FAQs: Goddess and Julie d’Aubigny

Here’s what everyone wants to know about the book Goddess, and about Julie d’Aubigny.

Was she real?

Yep. Hard to believe, I know. But here’s a summary of her real life story.

But how much did you make up?

Many of the stories told about Julie are impossible to verify. I spent years researching her life, and still don’t know what’s true and what isn’t. But I’ve based the life on what seems credible and those stories that, even if they aren’t true, are now part of her legend.

I made up most of the conversations and details – the incidents in the ‘duel’ with Thevenard, for example, and of course the interior worlds of Julie and the people around her.  The only main character I invented was the Comtesse, who is based on several society women of the time.

What we don’t know, and what I had to imagine or interpret, was what kind of person Julie really was, how she felt about her life and how the people around her responded – all those facets of a person’s emotional life. Everyone loves the story of the convent arson and escape, for example, but I wanted to explore how she might actually feel after trying to burn down a convent, going on the run, and eventually losing the first person she loved. The legend doesn’t bother with the aftermath: I imagined grief and guilt and remorse. Sure, it’s all terribly exciting. But how would you feel later – weary, hungry, condemned to death, and eventually alone?

What kind of research did you do?

I spent five years on this project, researching and writing. I researched all the usual aspects of the past we need to know when we write historical fiction: people, places,  food, vocabulary, religion, and in this case opera and performance, swords and fencing styles, and fashion.

I visited Paris, Versailles, Aix-en-Provence, Avignon, Marseille and Brussels; I explored theatres and palaces and laneways and convents; I spent hundreds of hours in archives, museums and libraries in France, England and Australia; and I walked the streets and towns where she might have walked to try to see or imagine the buildings, the perspective, she might have seen.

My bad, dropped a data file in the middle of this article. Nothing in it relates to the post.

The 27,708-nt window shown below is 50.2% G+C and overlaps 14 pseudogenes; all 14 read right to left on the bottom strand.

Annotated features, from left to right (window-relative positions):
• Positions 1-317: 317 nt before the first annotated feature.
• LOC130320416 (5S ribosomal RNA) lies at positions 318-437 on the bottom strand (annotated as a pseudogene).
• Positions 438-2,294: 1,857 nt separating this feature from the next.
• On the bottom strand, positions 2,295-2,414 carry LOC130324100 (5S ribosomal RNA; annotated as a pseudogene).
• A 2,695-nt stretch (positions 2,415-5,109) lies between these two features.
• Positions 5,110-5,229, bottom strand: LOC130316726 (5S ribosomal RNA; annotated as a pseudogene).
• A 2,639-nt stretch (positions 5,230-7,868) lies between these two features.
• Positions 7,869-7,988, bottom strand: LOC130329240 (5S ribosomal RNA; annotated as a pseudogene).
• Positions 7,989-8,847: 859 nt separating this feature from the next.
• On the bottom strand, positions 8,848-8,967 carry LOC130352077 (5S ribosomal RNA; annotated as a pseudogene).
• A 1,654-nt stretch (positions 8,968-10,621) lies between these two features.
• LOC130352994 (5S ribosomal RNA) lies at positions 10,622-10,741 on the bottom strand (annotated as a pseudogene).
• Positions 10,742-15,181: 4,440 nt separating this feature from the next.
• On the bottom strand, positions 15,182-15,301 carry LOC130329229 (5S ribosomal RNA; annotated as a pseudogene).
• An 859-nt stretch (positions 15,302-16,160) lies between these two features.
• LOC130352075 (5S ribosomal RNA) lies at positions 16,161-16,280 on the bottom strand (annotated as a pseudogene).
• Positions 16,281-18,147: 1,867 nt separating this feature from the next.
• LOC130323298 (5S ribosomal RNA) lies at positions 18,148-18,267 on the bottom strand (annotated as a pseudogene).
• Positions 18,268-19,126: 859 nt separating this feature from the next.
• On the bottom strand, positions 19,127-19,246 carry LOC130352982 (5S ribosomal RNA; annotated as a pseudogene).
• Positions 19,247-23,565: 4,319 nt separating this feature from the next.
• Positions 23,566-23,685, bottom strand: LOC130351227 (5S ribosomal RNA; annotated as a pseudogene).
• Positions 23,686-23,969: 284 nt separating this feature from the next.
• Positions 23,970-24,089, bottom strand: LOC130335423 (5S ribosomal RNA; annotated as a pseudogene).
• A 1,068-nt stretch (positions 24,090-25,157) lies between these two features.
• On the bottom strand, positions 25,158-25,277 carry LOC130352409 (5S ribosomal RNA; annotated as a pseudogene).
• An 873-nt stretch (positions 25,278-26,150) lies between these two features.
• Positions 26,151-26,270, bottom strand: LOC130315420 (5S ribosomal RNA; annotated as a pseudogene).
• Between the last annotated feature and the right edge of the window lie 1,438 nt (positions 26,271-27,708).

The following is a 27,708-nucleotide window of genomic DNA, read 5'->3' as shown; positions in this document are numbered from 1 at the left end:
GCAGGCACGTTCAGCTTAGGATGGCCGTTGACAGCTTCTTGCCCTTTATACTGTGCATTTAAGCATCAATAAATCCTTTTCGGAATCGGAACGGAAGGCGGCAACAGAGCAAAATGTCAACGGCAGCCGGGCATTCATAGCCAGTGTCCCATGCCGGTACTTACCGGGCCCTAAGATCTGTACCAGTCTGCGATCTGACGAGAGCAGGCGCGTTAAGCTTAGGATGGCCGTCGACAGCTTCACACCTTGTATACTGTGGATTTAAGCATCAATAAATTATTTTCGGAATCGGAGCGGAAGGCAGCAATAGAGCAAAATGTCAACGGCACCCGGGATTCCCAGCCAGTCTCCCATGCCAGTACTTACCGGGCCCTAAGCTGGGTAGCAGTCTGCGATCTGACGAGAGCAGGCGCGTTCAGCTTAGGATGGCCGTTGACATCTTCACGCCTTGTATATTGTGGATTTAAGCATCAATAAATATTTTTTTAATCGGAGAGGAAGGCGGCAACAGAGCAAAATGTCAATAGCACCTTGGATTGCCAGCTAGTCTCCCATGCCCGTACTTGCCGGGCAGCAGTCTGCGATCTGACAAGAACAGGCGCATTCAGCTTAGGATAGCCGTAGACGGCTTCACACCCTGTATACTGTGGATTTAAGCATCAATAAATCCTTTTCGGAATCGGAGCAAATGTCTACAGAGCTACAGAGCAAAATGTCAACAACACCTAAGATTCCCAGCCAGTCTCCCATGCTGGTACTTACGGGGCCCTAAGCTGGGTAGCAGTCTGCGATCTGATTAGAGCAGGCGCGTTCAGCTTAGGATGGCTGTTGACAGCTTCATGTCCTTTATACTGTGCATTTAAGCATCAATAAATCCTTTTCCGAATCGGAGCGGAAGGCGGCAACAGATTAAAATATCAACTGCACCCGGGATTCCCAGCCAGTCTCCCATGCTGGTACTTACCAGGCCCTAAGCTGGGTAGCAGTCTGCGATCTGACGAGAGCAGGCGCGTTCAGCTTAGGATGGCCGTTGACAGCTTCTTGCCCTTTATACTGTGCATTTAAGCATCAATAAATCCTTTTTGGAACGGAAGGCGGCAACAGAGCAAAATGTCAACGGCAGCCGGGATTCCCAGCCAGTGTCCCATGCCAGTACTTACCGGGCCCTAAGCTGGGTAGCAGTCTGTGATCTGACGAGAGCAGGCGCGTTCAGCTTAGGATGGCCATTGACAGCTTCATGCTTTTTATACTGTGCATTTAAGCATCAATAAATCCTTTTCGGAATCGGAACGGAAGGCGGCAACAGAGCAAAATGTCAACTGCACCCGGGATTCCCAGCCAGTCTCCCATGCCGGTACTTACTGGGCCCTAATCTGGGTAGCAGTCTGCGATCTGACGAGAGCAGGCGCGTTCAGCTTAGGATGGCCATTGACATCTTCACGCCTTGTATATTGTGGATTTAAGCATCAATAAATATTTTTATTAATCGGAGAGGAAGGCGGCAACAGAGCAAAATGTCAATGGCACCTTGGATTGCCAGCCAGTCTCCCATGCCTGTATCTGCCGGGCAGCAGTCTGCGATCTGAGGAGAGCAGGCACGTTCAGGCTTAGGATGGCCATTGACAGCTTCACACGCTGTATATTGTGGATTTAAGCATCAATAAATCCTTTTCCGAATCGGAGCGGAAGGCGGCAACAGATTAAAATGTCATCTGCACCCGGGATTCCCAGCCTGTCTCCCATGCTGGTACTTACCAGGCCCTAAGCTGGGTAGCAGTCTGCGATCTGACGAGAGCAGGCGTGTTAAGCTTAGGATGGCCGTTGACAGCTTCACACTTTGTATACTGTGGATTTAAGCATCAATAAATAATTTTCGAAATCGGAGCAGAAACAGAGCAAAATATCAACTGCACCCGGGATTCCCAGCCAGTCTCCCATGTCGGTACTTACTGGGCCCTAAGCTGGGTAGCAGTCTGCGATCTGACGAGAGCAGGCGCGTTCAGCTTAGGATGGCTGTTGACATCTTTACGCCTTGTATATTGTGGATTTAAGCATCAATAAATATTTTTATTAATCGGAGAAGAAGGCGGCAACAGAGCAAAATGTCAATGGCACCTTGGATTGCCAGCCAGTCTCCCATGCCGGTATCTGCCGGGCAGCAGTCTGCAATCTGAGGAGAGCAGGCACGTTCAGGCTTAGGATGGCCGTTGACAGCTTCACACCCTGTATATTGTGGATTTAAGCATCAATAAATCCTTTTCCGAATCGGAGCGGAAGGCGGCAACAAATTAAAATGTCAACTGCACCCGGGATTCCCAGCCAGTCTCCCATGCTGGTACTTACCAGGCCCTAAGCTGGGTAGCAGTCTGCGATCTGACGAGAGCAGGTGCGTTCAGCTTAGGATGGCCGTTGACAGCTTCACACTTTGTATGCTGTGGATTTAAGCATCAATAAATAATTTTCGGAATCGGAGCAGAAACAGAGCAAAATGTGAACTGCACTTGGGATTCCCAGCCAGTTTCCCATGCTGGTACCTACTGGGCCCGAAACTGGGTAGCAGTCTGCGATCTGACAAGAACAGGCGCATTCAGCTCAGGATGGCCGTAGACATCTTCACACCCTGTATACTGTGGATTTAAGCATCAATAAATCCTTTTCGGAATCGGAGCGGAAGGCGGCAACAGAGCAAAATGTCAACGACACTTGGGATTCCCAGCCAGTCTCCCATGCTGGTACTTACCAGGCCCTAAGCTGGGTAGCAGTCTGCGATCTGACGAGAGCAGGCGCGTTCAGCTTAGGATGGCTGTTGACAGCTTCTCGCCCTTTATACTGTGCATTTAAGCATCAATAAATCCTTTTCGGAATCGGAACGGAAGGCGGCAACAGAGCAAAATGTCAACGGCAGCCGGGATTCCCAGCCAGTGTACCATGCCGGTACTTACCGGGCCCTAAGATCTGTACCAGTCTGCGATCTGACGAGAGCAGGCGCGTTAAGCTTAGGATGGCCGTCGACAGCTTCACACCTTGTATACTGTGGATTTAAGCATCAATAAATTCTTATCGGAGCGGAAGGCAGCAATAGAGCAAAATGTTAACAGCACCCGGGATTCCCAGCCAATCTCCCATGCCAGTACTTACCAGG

Importantly, for this project, I also investigated theoretical approaches to the history of gender and sexuality, literary histories around stories of warrior women and cross-dressing; and academic studies from many fields of fashion, Baroque performance and attitudes to women – especially women like La Maupin, through history and in the early modern era.

I have also documented her opera performances, more comprehensively than has ever been done before.

How did you find out about her?


I fenced when I was young and am a bit obsessed with swords and fencing, so I have lots of books about the history of duels and technique. She’s in many of them, often portrayed in the nineteenth century texts as some kind of monster who dared raise a sword against noblemen.


How come I’ve never heard of her?


Julie’s fame has waxed and waned over the centuries. She was very famous in her lifetime – infamous, perhaps – and in the decades after her death.
Here’s a list of different portrayals on the page, stage and screen.
In 1853, Gautier wrote Mademoiselle de Maupin, based not so much on her life story but on the ideal of her – the beautiful, transgressive, elusive symbol of romance. The book was banned in many countries for its depiction of bisexuality and sensuous love.  Again, she became incredibly famous, and there were many biographies of her in the nineteencth century. Some, like that by Bram Stoker of Dracula fame, were quite hostile. At this point, the stories became not so much about her career on stage but her more sensational exploits, which horrified many people. Then by the late twentieth century, she began to be reclaimed as a heroine by feminist and queer writers. More recently, she’s an internet sensation and occasional meme – again, focused on her exploits.


Why isn’t there a movie or game or TV show about her?


I often see pleas online for a new movie version of Julie’s life (there are fan campaigns on tumblr for a movie starring Natalie Dormer – or Hayley Atwell), or for her as a figure in the new Assassin’s Creed (even though it’s set much later).
There have been many portrayals of her on stage and on screen, though not for a while and not in English. There was a French TV mini-series, based on Anne-France Dauthville’s novel Julie, Chevalier de Maupin, and earlier an Italian film Madamigella di Maupin – both versions included sub-plots or settings that had little to do with reality. There have been plays and ballets, though not, strangely, an opera (but I would love to write one!).
There are some sensational new interpretations like Corpse Talk, Rejected Princesses and this neat animation by Katie Elle.
 If you have any other questions, drop them into a comment (below) and I’ll answer them here.